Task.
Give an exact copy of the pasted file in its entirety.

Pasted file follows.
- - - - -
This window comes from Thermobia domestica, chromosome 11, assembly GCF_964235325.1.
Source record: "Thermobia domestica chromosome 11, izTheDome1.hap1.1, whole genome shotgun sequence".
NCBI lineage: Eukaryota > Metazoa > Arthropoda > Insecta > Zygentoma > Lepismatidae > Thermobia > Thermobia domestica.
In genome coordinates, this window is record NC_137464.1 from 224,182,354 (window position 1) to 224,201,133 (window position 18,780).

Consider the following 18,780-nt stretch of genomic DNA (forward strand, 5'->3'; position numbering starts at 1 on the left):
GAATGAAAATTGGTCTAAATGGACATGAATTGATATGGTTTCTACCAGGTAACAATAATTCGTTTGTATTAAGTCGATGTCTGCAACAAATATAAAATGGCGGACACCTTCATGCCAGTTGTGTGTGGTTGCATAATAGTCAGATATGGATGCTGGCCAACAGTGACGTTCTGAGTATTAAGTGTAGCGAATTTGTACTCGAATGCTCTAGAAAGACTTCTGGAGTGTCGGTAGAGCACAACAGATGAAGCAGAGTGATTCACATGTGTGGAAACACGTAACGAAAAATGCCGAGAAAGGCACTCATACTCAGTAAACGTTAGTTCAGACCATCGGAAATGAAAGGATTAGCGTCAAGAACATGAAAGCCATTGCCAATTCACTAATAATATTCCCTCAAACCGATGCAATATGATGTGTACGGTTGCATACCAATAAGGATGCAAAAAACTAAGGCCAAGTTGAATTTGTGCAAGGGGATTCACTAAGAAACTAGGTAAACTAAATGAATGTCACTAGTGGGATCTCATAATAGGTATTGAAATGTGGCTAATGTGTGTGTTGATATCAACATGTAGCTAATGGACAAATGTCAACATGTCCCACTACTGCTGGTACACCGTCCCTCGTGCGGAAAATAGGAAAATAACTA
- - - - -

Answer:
This window comes from Thermobia domestica, chromosome 11, assembly GCF_964235325.1.
Source record: "Thermobia domestica chromosome 11, izTheDome1.hap1.1, whole genome shotgun sequence".
NCBI lineage: Eukaryota > Metazoa > Arthropoda > Insecta > Zygentoma > Lepismatidae > Thermobia > Thermobia domestica.
In genome coordinates, this window is record NC_137464.1 from 224,182,354 (window position 1) to 224,201,133 (window position 18,780).

Consider the following 18,780-nt stretch of genomic DNA (forward strand, 5'->3'; position numbering starts at 1 on the left):
GAATGAAAATTGGTCTAAATGGACATGAATTGATATGGTTTCTACCAGGTAACAATAATTCGTTTGTATTAAGTCGATGTCTGCAACAAATATAAAATGGCGGACACCTTCATGCCAGTTGTGTGTGGTTGCATAATAGTCAGATATGGATGCTGGCCAACAGTGACGTTCTGAGTATTAAGTGTAGCGAATTTGTACTCGAATGCTCTAGAAAGACTTCTGGAGTGTCGGTAGAGCACAACAGATGAAGCAGAGTGATTCACATGTGTGGAAACACGTAACGAAAAATGCCGAGAAAGGCACTCATACTCAGTAAACGTTAGTTCAGACCATCGGAAATGAAAGGATTAGCGTCAAGAACATGAAAGCCATTGCCAATTCACTAATAATATTCCCTCAAACCGATGCAATATGATGTGTACGGTTGCATACCAATAAGGATGCAAAAAACTAAGGCCAAGTTGAATTTGTGCAAGGGGATTCACTAAGAAACTAGGTAAACTAAATGAATGTCACTAGTGGGATCTCATAATAGGTATTGAAATGTGGCTAATGTGTGTGTTGATATCAACATGTAGCTAATGGACAAATGTCAACATGTCCCACTACTGCTGGTACACCGTCCCTCGTGCGGAAAATAGGAAAATAACTA